Toggle menu

From 12th Night to Starlight, 7th January 2021

No doubt this week you'll have been busy boxing up the decorations and storing them away for another year. Let's hope next time we dust off those baubles and tinsel, and put up a Christmas tree, we'll be in a much happier place.

I found the festive lights in homes and gardens really uplifting. People seemed to have gone to an extra effort to make the season special. If you're sad to see them go, there's a stellar display you can enjoy, 365 days of the year, if you look upwards on a clear night. And it's a sight we must preserve.

Did you notice how bright the moon was last week? It lit up my garden enabling me to spot badgers, foxes, even owls. January's full moon is often referred to as the Full Wolf Moon or the Moon after Yule. The photo accompanying this column was taken by an enthusiastic neighbour of mine who captured it beautifully. She's just eight years old. If you missed the spectacle, there's another full moon due again on January 28th.

moonI'm sure you'd agree that we should count our 'lucky stars' we live in this part of the world. We don't have to travel too far to enjoy really dark skies, free from light pollution. Take for example the Mendip Hills, a designated area of outstanding beauty (AONB) and the perfect place to observe the constellations. From a city centre you'd expect to view no more than 100 stars with the naked eye, on the Mendips, you can see more than 1,000 - including our own galaxy, The Milky Way.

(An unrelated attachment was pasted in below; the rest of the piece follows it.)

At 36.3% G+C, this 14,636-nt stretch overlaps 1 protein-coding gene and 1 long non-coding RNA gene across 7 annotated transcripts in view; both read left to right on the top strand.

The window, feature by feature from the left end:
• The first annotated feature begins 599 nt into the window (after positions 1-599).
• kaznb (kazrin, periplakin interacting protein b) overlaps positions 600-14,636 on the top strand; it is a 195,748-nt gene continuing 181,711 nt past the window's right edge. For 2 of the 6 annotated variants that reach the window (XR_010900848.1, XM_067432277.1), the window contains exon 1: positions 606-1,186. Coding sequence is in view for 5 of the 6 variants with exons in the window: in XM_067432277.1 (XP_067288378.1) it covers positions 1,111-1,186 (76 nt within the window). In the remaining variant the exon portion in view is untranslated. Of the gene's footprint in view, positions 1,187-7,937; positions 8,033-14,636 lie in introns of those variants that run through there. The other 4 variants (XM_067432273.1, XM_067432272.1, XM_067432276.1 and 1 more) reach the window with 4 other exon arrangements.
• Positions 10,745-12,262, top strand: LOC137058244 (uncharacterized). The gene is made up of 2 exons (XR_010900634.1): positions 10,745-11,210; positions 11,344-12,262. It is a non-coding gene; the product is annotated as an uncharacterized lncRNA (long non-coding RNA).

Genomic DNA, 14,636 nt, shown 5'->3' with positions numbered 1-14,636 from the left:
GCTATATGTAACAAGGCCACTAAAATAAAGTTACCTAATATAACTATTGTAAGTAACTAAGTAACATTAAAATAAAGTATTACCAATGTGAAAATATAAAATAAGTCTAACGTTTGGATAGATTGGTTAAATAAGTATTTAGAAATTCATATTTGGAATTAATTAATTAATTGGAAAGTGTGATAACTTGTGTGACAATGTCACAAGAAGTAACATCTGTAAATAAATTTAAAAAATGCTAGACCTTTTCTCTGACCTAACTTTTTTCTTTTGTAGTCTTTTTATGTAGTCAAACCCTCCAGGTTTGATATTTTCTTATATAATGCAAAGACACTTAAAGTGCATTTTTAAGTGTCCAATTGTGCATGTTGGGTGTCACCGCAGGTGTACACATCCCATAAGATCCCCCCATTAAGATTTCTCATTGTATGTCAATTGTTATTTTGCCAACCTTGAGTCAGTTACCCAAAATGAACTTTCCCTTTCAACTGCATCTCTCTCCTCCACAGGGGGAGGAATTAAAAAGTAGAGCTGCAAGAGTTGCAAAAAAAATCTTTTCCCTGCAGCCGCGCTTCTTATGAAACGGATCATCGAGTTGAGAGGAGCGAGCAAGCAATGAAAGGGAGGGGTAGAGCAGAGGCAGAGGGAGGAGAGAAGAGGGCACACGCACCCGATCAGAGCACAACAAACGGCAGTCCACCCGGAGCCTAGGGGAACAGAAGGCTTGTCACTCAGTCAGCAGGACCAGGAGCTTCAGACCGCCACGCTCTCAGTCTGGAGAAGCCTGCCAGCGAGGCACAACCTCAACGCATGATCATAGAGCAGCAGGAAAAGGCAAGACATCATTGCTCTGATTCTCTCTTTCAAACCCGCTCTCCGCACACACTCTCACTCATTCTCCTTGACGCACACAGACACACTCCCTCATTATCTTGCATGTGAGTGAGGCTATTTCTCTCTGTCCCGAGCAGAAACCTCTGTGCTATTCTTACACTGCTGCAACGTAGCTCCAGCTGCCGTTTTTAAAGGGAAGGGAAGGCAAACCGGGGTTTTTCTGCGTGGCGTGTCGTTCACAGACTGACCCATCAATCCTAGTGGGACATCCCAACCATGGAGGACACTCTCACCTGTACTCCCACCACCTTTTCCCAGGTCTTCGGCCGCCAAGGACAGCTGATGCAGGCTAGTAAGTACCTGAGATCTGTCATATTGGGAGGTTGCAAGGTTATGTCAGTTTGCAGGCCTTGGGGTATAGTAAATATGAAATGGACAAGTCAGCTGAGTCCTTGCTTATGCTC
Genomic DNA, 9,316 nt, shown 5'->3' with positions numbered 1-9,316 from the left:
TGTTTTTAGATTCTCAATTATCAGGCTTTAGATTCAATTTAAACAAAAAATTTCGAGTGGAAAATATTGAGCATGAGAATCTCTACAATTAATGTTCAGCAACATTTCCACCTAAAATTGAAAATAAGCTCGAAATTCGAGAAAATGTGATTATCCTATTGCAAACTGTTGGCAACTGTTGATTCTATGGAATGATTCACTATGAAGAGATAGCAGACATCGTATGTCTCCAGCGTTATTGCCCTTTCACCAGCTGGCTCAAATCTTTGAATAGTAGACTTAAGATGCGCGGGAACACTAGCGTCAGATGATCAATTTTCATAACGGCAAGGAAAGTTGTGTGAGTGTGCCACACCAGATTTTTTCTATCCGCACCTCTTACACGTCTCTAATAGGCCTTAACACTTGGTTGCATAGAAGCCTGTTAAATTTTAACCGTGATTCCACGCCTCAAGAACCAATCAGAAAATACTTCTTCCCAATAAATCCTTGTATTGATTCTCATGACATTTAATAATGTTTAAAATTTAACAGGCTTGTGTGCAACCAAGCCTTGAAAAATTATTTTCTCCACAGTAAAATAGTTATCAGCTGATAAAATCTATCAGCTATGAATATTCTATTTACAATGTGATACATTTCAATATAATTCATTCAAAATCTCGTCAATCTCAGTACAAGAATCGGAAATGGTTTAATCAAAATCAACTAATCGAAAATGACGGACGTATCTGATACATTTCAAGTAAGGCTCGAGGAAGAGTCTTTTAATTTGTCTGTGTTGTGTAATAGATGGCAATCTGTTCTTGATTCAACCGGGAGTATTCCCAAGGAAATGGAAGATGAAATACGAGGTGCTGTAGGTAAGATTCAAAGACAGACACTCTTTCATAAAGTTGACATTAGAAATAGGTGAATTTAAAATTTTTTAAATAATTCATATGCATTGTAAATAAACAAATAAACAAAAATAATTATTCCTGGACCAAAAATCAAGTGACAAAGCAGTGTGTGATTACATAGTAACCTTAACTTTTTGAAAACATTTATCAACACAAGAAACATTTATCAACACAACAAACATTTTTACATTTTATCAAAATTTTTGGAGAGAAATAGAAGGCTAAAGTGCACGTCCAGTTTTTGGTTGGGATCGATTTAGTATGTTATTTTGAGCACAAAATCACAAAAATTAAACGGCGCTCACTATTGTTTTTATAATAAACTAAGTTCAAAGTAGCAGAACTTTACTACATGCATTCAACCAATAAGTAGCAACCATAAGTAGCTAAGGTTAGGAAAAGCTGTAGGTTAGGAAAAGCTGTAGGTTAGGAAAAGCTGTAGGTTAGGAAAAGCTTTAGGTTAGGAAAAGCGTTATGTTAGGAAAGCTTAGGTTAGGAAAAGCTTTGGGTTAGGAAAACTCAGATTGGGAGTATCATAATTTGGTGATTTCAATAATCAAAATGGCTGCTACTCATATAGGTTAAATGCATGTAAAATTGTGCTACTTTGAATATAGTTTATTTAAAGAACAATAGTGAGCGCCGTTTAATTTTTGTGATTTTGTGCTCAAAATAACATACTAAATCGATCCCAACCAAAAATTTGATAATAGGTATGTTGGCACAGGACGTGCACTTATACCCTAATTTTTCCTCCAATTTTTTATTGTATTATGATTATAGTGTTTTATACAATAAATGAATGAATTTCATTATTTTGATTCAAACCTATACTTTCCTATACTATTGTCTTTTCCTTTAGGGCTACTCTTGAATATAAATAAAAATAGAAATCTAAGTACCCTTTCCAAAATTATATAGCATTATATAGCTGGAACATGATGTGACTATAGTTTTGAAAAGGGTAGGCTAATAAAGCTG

Other regions are not so fortunate. The most recent Star Count Survey published by the CPRE countryside charity (May 2020), found 61% of people in the UK are in areas with severe light pollution. This means they could count fewer than 10 stars in the Orion constellation. Just last month, an All-Party Parliamentary Group (APPG) for Dark Skies published a report which aims to revolutionise our approach to light pollution. They believe fresh ideas are needed, and want to see an overhaul of rules applicable to outdoor lighting installations, as well as challenges to planning policies.

Thankfully, there are organisations clearly fighting to protect our dark skies, including the Mendip Hills AONB, as well as the District Council. Last August in Wells, armed with a petition signed by 1,000 local people, we persuaded a city supermarket to turn off two illuminated signs at the back of its store at night. A victory for light pollution prevention, and for our climate too.

All this talk of stars leads me to my final thought. I'd like to say a special thank you to the staff at Mendip who volunteered to help with the recent roll-out of the vaccine programme. Not only did they transform our council offices in Shepton Mallet into a medical hub, they worked alongside health professionals to ensure the safe and swift administration of these potentially life-saving doses to our communities.

Do let me know if you have any questions or concerns, I am always delighted to hear from you. You can contact me through my Facebook page @Ros.Wyke or you can send me an

21st column for Mid Somerset Series, 7th January 2021
Mendip Matters, written by Cllr Ros Wyke, Leader of Mendip District Council